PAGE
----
February 2006 Archives

Imagine the following scenario: The American congress passes a bill that makes it practically impossible for American Internet companies to operate and compete in the Chinese market, in attempt to prevent censorship and spread freedom. The new law puts a serious dent in American companies' ability to operate and compete in the Chinese market. In addition, the few publicly listed Chinese media companies that are not government-owned are also damaged, since most of them went public in the US and must comply with American laws. In the meantime, the Chinese people affirm their belief that America is out to harm them and hinder the development of their economy.


Representatives from technology giants Google, Yahoo!, Microsoft, and Cisco Systems faced questioning at congressional hearings in Washington earlier this week.

US lawmakers are increasingly concerned with the way in which companies from the Land of the Free cooperate with governments that don’t share the American way. To be specific, Cisco’s part in setting up the Great Firewall of China and moves by Internet companies Google, Yahoo!, and MSN to censor content from search engines and blogs in China are under scrutiny.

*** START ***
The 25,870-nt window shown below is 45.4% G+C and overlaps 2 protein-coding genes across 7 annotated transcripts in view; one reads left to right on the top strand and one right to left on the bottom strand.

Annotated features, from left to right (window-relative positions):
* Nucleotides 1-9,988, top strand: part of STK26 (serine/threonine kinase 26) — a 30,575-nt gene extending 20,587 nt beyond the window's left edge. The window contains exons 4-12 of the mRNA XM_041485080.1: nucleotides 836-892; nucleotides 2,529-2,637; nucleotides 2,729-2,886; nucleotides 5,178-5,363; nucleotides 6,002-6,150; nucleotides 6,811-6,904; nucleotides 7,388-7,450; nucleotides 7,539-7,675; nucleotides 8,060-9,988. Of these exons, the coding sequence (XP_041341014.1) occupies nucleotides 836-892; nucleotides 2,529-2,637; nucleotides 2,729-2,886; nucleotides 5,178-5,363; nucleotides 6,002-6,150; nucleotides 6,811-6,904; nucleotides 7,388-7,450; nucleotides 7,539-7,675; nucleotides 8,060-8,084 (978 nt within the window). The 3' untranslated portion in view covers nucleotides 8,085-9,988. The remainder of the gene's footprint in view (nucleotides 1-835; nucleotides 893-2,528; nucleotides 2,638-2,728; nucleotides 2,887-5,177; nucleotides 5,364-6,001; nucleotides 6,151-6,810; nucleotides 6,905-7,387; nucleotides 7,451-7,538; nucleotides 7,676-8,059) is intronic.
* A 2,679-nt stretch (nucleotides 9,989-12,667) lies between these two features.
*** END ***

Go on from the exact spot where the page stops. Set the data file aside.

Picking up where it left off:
Last week saw the launch of Jajah.com, a new service that is set to revolutionize the way people use the Internet to make phone calls. The VoIP industry has been heating up for a good while, climaxing with eBay’s purchase of Skype at the end of 2005. Skype’s software enables people to make PC to PC calls for free, and make PC to mobile/landline calls for competitive rates.

eBay paid billions of dollars to gain access to Skype’s technology and user base ( more than 250 million downloads to date). However, this is only the beginning. eBay makes money from facilitating trade. eBay users pay commission for sales they make through the site, sales leads, and for promoting their services on the web site. In the (near) future, a buyer could call a seller directly from eBay’s web site, using Skype’s technology. Imagine the increase in transactions this may bring.

Note: The views and observations expressed on this web site are published for the sake of public discussion and do not represent my personal opinion or the opinion of my companies, clients, and/or employers. If you would like to get my opinion on anything, ask me.

This page is an archive of entries from February 2006 listed from newest to oldest.

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